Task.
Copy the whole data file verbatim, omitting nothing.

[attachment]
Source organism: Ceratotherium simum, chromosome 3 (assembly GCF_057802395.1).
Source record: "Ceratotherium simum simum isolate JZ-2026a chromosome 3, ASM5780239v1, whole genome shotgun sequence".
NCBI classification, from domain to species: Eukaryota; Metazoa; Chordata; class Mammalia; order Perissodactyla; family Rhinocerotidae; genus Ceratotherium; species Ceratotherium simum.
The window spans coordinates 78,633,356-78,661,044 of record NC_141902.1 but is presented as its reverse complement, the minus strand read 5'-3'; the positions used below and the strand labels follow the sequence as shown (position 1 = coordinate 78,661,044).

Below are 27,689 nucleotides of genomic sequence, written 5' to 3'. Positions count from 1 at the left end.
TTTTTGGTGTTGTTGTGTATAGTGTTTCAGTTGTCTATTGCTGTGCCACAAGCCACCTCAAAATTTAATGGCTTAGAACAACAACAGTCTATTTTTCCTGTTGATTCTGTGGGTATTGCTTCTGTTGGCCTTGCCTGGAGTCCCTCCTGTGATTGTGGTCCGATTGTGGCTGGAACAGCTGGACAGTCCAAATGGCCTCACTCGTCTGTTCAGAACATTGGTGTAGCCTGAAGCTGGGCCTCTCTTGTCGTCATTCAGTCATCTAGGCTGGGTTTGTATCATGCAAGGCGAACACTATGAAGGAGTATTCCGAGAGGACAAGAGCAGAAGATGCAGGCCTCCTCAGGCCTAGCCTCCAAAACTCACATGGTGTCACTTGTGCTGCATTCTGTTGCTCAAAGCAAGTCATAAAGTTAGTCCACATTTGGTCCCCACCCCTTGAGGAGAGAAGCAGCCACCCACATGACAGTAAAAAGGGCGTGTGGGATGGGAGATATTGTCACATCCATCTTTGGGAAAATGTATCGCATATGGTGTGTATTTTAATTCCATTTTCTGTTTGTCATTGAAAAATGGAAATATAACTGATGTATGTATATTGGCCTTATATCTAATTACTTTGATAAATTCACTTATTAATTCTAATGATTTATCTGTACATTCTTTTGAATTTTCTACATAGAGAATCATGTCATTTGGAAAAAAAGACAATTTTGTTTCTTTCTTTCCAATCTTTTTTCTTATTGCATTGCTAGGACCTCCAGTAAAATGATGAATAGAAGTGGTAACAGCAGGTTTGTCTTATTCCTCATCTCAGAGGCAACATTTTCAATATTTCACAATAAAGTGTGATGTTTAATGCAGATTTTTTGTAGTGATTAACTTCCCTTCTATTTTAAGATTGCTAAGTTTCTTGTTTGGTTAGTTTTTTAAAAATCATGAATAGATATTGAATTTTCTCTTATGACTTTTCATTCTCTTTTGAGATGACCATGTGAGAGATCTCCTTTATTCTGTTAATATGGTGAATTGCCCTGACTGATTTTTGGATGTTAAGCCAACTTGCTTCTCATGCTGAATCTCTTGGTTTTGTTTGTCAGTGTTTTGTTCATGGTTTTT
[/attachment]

Source organism: Ceratotherium simum, chromosome 3 (assembly GCF_057802395.1).
Source record: "Ceratotherium simum simum isolate JZ-2026a chromosome 3, ASM5780239v1, whole genome shotgun sequence".
NCBI classification, from domain to species: Eukaryota; Metazoa; Chordata; class Mammalia; order Perissodactyla; family Rhinocerotidae; genus Ceratotherium; species Ceratotherium simum.
The window spans coordinates 78,633,356-78,661,044 of record NC_141902.1 but is presented as its reverse complement, the minus strand read 5'-3'; the positions used below and the strand labels follow the sequence as shown (position 1 = coordinate 78,661,044).

Below are 27,689 nucleotides of genomic sequence, written 5' to 3'. Positions count from 1 at the left end.
TTTTTGGTGTTGTTGTGTATAGTGTTTCAGTTGTCTATTGCTGTGCCACAAGCCACCTCAAAATTTAATGGCTTAGAACAACAACAGTCTATTTTTCCTGTTGATTCTGTGGGTATTGCTTCTGTTGGCCTTGCCTGGAGTCCCTCCTGTGATTGTGGTCCGATTGTGGCTGGAACAGCTGGACAGTCCAAATGGCCTCACTCGTCTGTTCAGAACATTGGTGTAGCCTGAAGCTGGGCCTCTCTTGTCGTCATTCAGTCATCTAGGCTGGGTTTGTATCATGCAAGGCGAACACTATGAAGGAGTATTCCGAGAGGACAAGAGCAGAAGATGCAGGCCTCCTCAGGCCTAGCCTCCAAAACTCACATGGTGTCACTTGTGCTGCATTCTGTTGCTCAAAGCAAGTCATAAAGTTAGTCCACATTTGGTCCCCACCCCTTGAGGAGAGAAGCAGCCACCCACATGACAGTAAAAAGGGCGTGTGGGATGGGAGATATTGTCACATCCATCTTTGGGAAAATGTATCGCATATGGTGTGTATTTTAATTCCATTTTCTGTTTGTCATTGAAAAATGGAAATATAACTGATGTATGTATATTGGCCTTATATCTAATTACTTTGATAAATTCACTTATTAATTCTAATGATTTATCTGTACATTCTTTTGAATTTTCTACATAGAGAATCATGTCATTTGGAAAAAAAGACAATTTTGTTTCTTTCTTTCCAATCTTTTTTCTTATTGCATTGCTAGGACCTCCAGTAAAATGATGAATAGAAGTGGTAACAGCAGGTTTGTCTTATTCCTCATCTCAGAGGCAACATTTTCAATATTTCACAATAAAGTGTGATGTTTAATGCAGATTTTTTGTAGTGATTAACTTCCCTTCTATTTTAAGATTGCTAAGTTTCTTGTTTGGTTAGTTTTTTAAAAATCATGAATAGATATTGAATTTTCTCTTATGACTTTTCATTCTCTTTTGAGATGACCATGTGAGAGATCTCCTTTATTCTGTTAATATGGTGAATTGCCCTGACTGATTTTTGGATGTTAAGCCAACTTGCTTCTCATGCTGAATCTCTTGGTTTTGTTTGTCAGTGTTTTGTTCATGGTTTTT